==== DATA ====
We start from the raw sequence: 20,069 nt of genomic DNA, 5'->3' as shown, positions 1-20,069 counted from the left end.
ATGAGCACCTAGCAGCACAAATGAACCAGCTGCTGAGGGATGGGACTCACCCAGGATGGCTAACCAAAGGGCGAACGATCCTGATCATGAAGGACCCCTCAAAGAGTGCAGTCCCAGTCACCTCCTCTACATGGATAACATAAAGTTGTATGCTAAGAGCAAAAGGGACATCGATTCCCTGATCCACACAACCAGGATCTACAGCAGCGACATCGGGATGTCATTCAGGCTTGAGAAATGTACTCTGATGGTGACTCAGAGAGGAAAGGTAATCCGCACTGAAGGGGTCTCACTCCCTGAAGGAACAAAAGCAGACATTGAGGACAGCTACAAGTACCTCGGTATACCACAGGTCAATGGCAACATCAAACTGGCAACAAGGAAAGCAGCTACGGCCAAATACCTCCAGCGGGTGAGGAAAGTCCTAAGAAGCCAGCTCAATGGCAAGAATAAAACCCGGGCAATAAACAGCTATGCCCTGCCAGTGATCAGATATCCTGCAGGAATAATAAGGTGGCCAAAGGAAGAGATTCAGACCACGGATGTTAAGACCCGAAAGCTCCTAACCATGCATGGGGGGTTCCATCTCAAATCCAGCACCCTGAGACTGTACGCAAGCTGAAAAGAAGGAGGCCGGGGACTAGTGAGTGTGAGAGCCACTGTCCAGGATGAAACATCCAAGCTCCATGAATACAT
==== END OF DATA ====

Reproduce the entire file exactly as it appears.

We start from the raw sequence: 20,069 nt of genomic DNA, 5'->3' as shown, positions 1-20,069 counted from the left end.
ATGAGCACCTAGCAGCACAAATGAACCAGCTGCTGAGGGATGGGACTCACCCAGGATGGCTAACCAAAGGGCGAACGATCCTGATCATGAAGGACCCCTCAAAGAGTGCAGTCCCAGTCACCTCCTCTACATGGATAACATAAAGTTGTATGCTAAGAGCAAAAGGGACATCGATTCCCTGATCCACACAACCAGGATCTACAGCAGCGACATCGGGATGTCATTCAGGCTTGAGAAATGTACTCTGATGGTGACTCAGAGAGGAAAGGTAATCCGCACTGAAGGGGTCTCACTCCCTGAAGGAACAAAAGCAGACATTGAGGACAGCTACAAGTACCTCGGTATACCACAGGTCAATGGCAACATCAAACTGGCAACAAGGAAAGCAGCTACGGCCAAATACCTCCAGCGGGTGAGGAAAGTCCTAAGAAGCCAGCTCAATGGCAAGAATAAAACCCGGGCAATAAACAGCTATGCCCTGCCAGTGATCAGATATCCTGCAGGAATAATAAGGTGGCCAAAGGAAGAGATTCAGACCACGGATGTTAAGACCCGAAAGCTCCTAACCATGCATGGGGGGTTCCATCTCAAATCCAGCACCCTGAGACTGTACGCAAGCTGAAAAGAAGGAGGCCGGGGACTAGTGAGTGTGAGAGCCACTGTCCAGGATGAAACATCCAAGCTCCATGAATACAT